A reflection on the huge changes facing our global society.
I am reading James Howard Kunstler’s book The Long Emergency. On the front cover there is a quote from a review in The Independent newspaper, “If you give a damn, you should read this book.” On the back cover, the quote, “Stark and frightening. Read it soon.” – Daily Camera. The quotes are spot on!
Rather than give my own opinion at this stage (I should finish the book first!), let me quote from the opening of Chapter Five, Nature Bites Back.
I was a at a four-day conference called Pop Tech in the seaside village of Camden, Maine, at the peak of the fall foliage season in October 2003, having a pretty good time at the talks, and enjoyiong a series of extravagant dinners – one featuring a free oyster raw bar and gratis Grey Goose vodka – not to mention all the lobsters, steaks, and other products of our bountiful cheap-oil economy. Then, on Saturday afternoon, a scientist from the University of Washington, Peter D. Ward, got up in the old-time opera house where the conference was held and did a presentation about the life and death of the planet Earth, Using a series of vivid artist’s renderings delivered on PowerPoint, Ward showed us how, hundreds of millions of years hence, all land animals would become extinct, the green forests and grasslands would broil away, the oceans would evaporate, and eventually our beloved planet would be reduced to a pathetic ball of inert lifeless lint – prefatory to being subsumed in the expanded red giant heat cloud of our baking sun. Few members of the audience had any appetite for the spread of cookies and munchables laid out for the break that followed. Personally, I was so depressed that I felt like gargling with razor blades.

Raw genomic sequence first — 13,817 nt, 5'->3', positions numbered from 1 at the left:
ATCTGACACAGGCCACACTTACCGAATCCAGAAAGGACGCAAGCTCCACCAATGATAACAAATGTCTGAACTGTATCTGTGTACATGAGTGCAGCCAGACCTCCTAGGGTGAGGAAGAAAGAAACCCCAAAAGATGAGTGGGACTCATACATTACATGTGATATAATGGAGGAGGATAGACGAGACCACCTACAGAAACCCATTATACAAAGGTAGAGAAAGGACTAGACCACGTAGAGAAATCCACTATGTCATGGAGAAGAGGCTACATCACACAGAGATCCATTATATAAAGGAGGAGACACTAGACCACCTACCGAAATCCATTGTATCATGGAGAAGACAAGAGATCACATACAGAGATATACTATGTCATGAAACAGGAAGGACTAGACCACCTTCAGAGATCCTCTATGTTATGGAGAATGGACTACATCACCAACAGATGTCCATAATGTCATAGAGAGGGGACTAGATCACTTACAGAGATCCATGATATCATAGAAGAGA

The human spirit is remarkably resilient, though. A few hours later, the horror of it all was forgotten and the conference-goers reported to the next supper buffet with the appetites recharged, happy to scarf more lobster and beef medallions and guzzle more liquor, while chatting up new friends about their various hopes and dreams for the continuing story of civilized life here on good old planet Earth, which, it was assumed, had quite a ways to go before any of us needed to worry about its fate, if ever.
Wasn’t it John Maynard Keynes who famously remarked to a group of fellow economists dithering about the long-term this and the long-term that: “Gentlemen, in the long term we’re all dead.” Our brains are really not equipped to process events on a geological scale – at least in reference to how we choose to live, or what we choose to do in the here-and-now. Five hundred millions years is a long time, but how about the mad rush of events in just the past 2,000 years starring the human race? Rather action-packed, wouldn’t you say? Everything from the Roman Empire to the Twin Towers, with a cast of billions – emperors, slaves, saviors, popes, kings, queens, navies, rabbles, conquest , murder, famine, art, science, revolution, comedy, tragedy, genocide, and Michael Jackson. Enough going on in a mere 2,000 years to divert anyone’s attention from the ultimate fate of the earth, you would think. Just reflecting on the events of the twentieth century alone could take your breath away, so why get bent out of shape about the ultimate fate of the earth? Yet, I was not soothed by these thoughts, nor by the free eats, and even the liquor failed to lift me up because I couldn’t shake the recognition that in the short term we are in pretty serious trouble, too.
OK, that’s enough for today – I’ll continue this important extract on Monday. Let me close by inviting you to watch James Kunstler in interview.